February 7, 2012

If a tree falls in the ‘forest, UW Botanic Garden arborists hear — view slide show

News and Information

Like dominoes, two of Seattles signature oaks in the Washington Park Arboretums Rhododendron Glen toppled under Januarys heavy snows.

“The 60-foot-tall canyon live oak and a smaller huckleberry oak are among the best specimens in the city according to Arthur Lee Jacobsons ‘Trees of Seattle,” said Chris Watson, arborist with the University of Washington Botanic Gardens, which oversees the plant collection in the arboretum.

The two curving, smooth trunks to the right, one of which is being crushed by the oak, belong to another prime arboretum specimen, a huckleberry oak. Both trees represent the best of their kind in the city.

UW Botanic Gardens

The two curving, smooth trunks to the right, one of which is being crushed by the oak, belong to another prime arboretum specimen, a huckleberry oak. Both trees represent the best of their kind in the city.

After careful inspection, it turned out that the root balls of each tree had not pulled out of the ground, avoiding death sentences. Watson and assistant arborist Darrin Hedberg embarked on an effort to pull the 60-foot oak, estimated to weigh more than 8,000 pounds, back into the upright position. The effort could save both specimens plus a third tree, a smaller canyon live oak that was being crushed.

“The structure and foliage of these evergreen oaks provide a unique feel to this area of the arboretum,” Watson said. “Preserving these trees was a high priority as losing them would be a dramatic loss.”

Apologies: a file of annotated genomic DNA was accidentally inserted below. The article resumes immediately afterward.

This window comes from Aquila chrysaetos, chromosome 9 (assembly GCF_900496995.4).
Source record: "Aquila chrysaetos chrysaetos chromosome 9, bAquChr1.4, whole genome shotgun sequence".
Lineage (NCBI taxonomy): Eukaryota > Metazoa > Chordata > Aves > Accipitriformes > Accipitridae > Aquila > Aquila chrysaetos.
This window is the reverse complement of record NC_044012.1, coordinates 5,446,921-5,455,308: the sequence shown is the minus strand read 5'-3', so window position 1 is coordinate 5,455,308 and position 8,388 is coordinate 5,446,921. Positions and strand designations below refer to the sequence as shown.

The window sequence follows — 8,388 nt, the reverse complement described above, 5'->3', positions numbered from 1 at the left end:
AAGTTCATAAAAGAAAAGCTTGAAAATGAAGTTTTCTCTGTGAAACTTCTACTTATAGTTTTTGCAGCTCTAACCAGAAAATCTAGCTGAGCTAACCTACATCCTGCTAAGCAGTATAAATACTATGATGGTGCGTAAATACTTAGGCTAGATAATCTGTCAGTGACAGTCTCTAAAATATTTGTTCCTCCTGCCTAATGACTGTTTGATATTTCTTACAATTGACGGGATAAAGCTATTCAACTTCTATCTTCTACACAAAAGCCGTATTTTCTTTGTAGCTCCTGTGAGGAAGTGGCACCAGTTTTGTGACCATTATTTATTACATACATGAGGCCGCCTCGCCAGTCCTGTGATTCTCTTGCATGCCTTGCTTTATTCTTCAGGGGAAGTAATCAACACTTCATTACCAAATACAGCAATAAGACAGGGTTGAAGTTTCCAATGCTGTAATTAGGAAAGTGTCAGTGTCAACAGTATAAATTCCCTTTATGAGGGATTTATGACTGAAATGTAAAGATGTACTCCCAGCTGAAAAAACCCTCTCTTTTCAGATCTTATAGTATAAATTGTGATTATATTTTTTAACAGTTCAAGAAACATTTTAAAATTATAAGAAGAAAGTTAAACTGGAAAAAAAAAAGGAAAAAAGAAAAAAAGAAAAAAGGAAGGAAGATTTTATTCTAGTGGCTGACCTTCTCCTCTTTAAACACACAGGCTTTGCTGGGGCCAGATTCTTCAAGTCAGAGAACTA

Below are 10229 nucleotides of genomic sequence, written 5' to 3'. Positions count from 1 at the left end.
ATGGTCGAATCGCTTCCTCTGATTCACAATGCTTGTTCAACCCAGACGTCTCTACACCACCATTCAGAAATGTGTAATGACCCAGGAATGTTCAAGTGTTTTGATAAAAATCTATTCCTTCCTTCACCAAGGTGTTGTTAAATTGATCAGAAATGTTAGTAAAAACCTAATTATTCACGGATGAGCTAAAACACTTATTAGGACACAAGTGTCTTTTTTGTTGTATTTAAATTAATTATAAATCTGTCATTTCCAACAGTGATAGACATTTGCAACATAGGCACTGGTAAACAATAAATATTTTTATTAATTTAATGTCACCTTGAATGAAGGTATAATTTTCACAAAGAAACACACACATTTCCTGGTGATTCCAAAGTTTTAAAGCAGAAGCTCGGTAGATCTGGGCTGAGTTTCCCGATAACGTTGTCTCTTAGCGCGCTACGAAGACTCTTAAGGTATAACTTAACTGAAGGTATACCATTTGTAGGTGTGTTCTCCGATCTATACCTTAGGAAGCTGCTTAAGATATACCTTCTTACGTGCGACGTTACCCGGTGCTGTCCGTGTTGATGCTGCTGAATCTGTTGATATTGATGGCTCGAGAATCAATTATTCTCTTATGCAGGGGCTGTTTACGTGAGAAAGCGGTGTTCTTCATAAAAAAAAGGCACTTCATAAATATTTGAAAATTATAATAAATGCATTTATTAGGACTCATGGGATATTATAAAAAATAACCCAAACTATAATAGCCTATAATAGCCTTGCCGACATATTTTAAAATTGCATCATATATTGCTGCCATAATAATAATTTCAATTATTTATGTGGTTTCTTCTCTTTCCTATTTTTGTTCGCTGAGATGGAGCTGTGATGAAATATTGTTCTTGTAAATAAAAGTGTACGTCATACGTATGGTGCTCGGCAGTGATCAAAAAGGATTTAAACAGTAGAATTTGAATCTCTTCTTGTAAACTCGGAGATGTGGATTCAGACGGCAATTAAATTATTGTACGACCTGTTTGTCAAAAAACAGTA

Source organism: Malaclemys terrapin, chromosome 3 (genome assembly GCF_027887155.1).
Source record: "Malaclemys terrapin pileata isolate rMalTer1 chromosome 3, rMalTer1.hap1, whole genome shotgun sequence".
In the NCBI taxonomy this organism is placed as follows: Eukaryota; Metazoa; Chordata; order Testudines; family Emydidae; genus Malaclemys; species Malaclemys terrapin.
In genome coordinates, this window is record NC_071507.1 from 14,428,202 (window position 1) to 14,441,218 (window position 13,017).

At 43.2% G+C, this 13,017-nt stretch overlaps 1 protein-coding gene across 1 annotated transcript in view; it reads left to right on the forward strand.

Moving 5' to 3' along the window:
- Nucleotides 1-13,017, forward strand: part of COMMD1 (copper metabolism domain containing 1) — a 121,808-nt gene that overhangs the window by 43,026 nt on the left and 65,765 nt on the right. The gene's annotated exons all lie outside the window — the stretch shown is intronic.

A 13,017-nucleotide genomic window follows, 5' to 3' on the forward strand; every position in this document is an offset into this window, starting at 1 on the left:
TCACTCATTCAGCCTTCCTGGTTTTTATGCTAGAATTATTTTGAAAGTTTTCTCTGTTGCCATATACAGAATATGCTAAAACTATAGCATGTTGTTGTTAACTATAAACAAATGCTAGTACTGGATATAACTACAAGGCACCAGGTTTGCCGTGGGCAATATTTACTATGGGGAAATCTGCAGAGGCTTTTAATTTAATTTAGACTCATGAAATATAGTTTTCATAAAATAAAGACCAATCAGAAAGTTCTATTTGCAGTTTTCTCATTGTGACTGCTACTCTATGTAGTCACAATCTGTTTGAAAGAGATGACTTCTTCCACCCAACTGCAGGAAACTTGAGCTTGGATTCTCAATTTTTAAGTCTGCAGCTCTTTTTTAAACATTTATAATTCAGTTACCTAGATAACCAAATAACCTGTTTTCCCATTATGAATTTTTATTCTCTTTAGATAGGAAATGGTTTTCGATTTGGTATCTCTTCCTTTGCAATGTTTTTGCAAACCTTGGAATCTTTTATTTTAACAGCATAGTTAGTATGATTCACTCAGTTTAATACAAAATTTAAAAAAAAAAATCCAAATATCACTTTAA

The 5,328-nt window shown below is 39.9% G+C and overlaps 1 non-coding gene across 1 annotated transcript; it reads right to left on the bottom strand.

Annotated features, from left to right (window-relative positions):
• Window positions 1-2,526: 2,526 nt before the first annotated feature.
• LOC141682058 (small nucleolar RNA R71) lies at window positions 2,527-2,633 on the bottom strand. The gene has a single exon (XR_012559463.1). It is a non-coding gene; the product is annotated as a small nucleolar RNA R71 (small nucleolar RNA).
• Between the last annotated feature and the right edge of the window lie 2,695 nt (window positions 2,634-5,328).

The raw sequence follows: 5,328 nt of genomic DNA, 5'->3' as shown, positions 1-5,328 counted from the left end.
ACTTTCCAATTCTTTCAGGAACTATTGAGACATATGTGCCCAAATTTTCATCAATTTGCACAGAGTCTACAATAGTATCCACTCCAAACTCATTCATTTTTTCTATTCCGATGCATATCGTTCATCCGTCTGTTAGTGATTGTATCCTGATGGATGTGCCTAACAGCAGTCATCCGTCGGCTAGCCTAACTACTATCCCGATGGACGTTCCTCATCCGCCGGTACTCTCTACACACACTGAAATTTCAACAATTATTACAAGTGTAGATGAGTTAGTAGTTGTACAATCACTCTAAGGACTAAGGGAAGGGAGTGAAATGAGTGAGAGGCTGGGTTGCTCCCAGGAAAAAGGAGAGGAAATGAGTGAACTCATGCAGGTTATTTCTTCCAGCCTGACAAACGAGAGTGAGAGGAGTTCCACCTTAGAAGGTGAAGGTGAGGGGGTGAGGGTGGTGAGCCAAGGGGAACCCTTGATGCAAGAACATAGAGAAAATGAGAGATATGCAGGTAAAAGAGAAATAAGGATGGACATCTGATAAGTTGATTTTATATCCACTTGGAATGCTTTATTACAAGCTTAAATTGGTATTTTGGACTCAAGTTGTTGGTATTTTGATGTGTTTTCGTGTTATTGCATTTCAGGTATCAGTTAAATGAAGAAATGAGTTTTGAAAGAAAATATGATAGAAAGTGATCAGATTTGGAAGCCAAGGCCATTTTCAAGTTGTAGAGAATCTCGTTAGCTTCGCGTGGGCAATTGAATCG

Righting a tree in the arboretum is not undertaken unless it is especially valuable to the collection and there is a good chance it can be saved, according to David Zuckerman, manager of horticulture and plant records for UW Botanic Gardens, which is part of the UWs School of Environmental and Forest Sciences. Such rescues have only been attempted a handful of times before, he said.

Using UW Botanic Gardens employees and equipment – and with the help from a number of volunteers – the four-day rescue cost $2,000 to $2,500, Watson estimated. The same operation done commercially might run $1,500 a day or $6,000 total.

Ropes, pulleys and a tractor were used to pull the canyon live oak upright so it could be supported by steel cables connected to a western red cedar, more than 60 feet tall, that was 25 feet away. As for the huckleberry oak, a minor crack in the main stem is being supported with a cable in the tree itself.

What are the chances for survival?

Watson says its a bit of a guessing game but the crew will baby the trees with mulch over their roots and enough water in the summer. It will take five years to really know if the rescue was a success.

“Rhododendron Glen where these trees are located was a place I was immediately drawn to when I first started at the UW,” Watson said.

“Its a really special place.”